Sarah Anderson

The Birth of Baedeker

Worth the Detour: A History of the Guidebook


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A guidebook is a good reflection of the age in which it is written: how people travel, why they travel, where they go and what they do when they get there are all riveting morsels of social history. Indeed, there is a danger that guides can be so informative that they replace the real thing: ‘The orthodox Baedeker-bestarred Italy – which is all that I have yet seen – delights me so much that I can well afford to leave the Italian Italy for another time’, as E M Forster said.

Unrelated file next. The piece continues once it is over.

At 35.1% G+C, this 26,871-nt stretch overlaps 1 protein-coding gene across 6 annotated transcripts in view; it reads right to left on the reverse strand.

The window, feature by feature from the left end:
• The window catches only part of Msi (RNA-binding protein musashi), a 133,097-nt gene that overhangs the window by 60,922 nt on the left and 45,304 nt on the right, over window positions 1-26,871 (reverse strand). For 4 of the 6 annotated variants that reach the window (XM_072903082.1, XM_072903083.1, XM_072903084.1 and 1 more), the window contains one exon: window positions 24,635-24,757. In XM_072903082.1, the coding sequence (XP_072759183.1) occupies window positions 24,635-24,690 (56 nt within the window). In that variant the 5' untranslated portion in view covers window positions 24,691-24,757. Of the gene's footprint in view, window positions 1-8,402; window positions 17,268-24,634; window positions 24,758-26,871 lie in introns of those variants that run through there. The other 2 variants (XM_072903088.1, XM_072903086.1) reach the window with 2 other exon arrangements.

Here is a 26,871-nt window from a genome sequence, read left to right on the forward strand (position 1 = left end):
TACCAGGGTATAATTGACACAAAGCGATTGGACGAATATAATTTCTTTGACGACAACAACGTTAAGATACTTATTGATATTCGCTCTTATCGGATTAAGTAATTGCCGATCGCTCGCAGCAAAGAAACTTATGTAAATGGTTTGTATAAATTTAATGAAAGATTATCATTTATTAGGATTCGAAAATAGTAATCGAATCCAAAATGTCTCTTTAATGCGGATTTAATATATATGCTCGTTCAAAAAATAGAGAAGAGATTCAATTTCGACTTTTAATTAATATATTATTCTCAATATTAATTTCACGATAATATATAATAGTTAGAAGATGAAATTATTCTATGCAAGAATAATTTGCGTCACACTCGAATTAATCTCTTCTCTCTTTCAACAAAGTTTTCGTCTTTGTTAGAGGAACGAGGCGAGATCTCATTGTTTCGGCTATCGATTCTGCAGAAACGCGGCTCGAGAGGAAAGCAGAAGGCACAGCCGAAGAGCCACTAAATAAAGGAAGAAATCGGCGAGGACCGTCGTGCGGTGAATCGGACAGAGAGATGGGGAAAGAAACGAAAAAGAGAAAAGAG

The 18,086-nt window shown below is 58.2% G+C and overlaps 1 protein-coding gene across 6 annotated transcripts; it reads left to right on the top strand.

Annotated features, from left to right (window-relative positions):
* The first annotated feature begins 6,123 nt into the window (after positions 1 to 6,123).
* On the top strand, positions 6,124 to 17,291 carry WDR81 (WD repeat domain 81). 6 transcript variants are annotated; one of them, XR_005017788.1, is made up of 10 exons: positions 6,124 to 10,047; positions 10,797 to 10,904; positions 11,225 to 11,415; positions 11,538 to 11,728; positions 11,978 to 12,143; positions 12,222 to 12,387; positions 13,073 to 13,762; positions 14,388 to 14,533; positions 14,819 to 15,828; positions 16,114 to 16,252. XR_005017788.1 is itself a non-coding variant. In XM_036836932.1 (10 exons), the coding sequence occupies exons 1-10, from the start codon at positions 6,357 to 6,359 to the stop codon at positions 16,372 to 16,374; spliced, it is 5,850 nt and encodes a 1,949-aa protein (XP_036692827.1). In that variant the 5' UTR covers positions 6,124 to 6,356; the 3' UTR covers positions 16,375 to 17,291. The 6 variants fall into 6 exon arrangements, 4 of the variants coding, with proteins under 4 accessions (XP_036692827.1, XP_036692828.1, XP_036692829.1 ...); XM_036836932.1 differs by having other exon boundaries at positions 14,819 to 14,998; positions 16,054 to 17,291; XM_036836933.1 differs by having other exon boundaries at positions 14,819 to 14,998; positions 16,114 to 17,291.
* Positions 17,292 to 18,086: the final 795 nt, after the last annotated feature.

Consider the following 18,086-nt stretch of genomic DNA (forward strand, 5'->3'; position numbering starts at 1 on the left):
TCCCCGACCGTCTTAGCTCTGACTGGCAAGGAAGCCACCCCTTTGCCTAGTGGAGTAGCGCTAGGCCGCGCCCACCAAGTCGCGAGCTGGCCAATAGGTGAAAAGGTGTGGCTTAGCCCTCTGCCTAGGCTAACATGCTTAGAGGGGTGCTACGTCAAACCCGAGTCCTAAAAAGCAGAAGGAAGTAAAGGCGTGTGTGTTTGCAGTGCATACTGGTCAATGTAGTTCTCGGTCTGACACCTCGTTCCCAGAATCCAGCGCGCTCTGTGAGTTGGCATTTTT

Initially guides were written more as official documents, and seen as books of learning, than as the consumer articles they have become; a desire to understand the world was probably behind the creation of the first guides, and the exotic experiences of other countries could be tempered by the reassuring words of a compatriot. The first known guide to have survived is that of Pausanias on Greece, written in the mid second century AD (it is not infallible but there are remarkably few errors).

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